Symbolic House vote on debt ceiling approaches

The House prepared to vote on a Republican proposal to raise the debt ceiling in exchange for steep spending cuts, in defiance of President Obama’s vow to veto the bill if it passed both chambers of Congress.

The standoff underscored the largely symbolic nature of the Republican measure amid ongoing behind-the scenes negotiations to avert a federal default.

The talks revolved around a Senate-led plan to let Obama act alone to increase the debt ceiling through 2012. The plan also would include as much as $1.5 trillion in budget cuts identified by Republican and Democratic negotiators after weeks of closed-door debate.

Senate leaders said Monday the chamber would stay in session through the weekend as negotiators scrambled for a deal to increase the government’s borrowing authority. Without an increase by Aug. 2, Treasury Department officials have warned of a possible default, with financial upheaval rippling worldwide.

U.S. and overseas stocks stumbled Monday in the face of the deficit uncertainty as well as unsettled European debt woes, analysts said.


The House vote, scheduled for Tuesday, centers on a GOP plan known as “cut, cap and balance” legislation. The proposal would cut spending by $111 billion in 2012 and cap future outlays to 19.9% of the nation’s gross domestic output. It also would require that Congress send a balanced-budget constitutional amendment to the states for ratification, a lengthy process.

The proposal is expected to pass the House but stall in the Senate. Even House endorsement of the package would not ensure that the proposed amendment, which would be formally introduced later, could win the two-thirds approval required for passage in each chamber.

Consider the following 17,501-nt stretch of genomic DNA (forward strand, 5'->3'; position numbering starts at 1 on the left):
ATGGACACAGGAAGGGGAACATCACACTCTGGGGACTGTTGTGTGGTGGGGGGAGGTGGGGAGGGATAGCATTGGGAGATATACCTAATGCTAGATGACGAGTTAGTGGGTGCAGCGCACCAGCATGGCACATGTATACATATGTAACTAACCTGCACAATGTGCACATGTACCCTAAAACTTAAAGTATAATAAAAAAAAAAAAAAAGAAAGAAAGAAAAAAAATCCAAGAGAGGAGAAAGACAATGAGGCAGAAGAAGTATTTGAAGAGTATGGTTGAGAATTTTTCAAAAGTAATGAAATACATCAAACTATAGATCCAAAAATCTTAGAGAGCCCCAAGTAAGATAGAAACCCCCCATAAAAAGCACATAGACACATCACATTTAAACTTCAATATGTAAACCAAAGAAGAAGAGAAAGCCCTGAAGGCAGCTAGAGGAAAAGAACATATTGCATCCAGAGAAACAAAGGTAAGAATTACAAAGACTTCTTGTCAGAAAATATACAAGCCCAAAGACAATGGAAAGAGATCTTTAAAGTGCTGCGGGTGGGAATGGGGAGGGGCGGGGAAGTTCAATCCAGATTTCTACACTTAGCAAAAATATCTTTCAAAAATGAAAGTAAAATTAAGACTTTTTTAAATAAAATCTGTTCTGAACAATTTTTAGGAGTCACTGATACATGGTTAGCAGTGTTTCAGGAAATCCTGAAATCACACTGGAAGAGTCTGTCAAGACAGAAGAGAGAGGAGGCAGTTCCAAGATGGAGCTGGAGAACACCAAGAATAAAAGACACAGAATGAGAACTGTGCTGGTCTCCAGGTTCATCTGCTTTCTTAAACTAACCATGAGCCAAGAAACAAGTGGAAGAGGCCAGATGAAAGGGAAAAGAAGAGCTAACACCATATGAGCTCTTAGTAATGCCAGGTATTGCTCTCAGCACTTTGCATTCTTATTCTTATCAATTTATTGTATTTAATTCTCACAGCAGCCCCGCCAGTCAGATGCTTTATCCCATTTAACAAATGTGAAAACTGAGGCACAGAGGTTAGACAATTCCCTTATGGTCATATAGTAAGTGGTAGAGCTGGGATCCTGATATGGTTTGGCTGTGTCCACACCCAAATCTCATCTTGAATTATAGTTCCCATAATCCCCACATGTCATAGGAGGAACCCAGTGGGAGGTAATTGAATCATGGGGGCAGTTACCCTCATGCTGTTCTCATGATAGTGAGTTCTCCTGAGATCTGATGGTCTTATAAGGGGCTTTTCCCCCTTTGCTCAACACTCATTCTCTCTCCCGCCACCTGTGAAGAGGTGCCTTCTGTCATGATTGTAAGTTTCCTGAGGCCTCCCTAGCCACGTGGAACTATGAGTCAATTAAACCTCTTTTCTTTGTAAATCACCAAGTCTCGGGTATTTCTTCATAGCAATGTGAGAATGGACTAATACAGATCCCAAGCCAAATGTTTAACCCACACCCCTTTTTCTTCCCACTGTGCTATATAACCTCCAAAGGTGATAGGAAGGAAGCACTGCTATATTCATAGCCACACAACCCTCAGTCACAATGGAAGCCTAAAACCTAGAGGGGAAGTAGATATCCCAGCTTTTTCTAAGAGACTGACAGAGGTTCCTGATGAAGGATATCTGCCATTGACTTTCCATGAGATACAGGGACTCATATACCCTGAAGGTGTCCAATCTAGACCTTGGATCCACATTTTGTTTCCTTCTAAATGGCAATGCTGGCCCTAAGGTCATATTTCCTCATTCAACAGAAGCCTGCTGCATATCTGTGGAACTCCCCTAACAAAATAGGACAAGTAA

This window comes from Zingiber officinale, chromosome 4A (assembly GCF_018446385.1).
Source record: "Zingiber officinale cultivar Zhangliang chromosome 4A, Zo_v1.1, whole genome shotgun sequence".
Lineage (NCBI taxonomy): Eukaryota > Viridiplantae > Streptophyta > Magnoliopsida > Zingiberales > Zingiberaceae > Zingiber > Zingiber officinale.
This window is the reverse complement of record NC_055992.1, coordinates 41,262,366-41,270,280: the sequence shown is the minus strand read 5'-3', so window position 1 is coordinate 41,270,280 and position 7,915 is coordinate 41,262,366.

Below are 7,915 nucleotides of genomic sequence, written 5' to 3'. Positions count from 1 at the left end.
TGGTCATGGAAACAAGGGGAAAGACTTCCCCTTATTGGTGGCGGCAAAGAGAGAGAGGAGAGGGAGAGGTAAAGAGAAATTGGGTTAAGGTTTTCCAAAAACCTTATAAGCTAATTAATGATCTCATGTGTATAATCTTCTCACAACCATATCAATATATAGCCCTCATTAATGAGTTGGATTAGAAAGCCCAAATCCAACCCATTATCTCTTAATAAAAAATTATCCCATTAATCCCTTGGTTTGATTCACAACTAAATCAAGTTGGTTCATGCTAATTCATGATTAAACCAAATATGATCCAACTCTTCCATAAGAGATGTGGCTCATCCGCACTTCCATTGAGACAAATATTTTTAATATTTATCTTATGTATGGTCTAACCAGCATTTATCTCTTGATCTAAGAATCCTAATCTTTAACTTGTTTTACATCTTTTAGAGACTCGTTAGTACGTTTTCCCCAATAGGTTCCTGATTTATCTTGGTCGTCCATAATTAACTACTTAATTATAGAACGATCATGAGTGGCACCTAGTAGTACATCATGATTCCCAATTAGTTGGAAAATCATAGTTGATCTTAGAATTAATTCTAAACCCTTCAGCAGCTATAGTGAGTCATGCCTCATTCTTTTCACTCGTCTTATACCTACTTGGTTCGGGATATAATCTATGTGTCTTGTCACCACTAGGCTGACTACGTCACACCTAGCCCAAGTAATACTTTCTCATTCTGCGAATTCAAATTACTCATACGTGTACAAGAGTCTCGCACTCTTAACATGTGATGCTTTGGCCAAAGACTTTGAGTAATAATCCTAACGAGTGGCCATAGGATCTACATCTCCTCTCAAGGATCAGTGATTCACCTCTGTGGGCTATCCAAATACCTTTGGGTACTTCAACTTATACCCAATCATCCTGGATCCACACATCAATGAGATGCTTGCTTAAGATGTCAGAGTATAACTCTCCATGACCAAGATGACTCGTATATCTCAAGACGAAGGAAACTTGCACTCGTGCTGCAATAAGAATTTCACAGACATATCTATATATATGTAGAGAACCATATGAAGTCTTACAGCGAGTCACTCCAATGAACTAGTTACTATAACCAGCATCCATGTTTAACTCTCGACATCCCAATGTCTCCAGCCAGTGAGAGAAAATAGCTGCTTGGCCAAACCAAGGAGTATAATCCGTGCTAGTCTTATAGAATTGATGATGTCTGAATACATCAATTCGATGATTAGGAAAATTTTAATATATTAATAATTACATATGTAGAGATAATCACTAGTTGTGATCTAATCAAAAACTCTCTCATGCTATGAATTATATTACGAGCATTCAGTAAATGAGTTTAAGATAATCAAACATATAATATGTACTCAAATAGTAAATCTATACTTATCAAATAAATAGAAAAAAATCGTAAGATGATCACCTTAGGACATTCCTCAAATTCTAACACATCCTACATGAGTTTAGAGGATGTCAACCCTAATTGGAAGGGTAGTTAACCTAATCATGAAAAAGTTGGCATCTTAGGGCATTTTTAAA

Still, the vote Tuesday carries political significance by giving voice to the conservative majority that has refused to compromise with the White House on raising the debt ceiling.

The White House attacked the Republican cut, cap and balance plan, portraying it as a radical response to the deficit problem that would dismantle Medicare and other aspects of the federal safety net.

“It’s dodge, duck and dismantle,” White House Communications Director Dan Pfeiffer said at a news briefing.

As the floor action plays out this week, private negotiations are expected to continue. House Speaker John A. Boehner (R-Ohio) and Majority Leader Eric Cantor (R-Va.) held an unannounced meeting with Obama on Sunday at the White House.

The $1.5 trillion in cuts in the still-forming Senate plan would probably include cuts to agricultural subsidies and federal pensions, and would bring in new revenue from communication spectrum leases.

It also would set up a committee of lawmakers to recommend future cuts for an up-or-down vote in Congress by year’s end.

To attract Democratic votes, the package may include a proposal to swap the extension of an expiring break on workers’ payroll taxes for the closing of tax loopholes for corporate jet owners and others.

Obama is still seeking a bigger and grander package, White House officials said.

Kathleen Hennessey in the Washington bureau contributed to this report.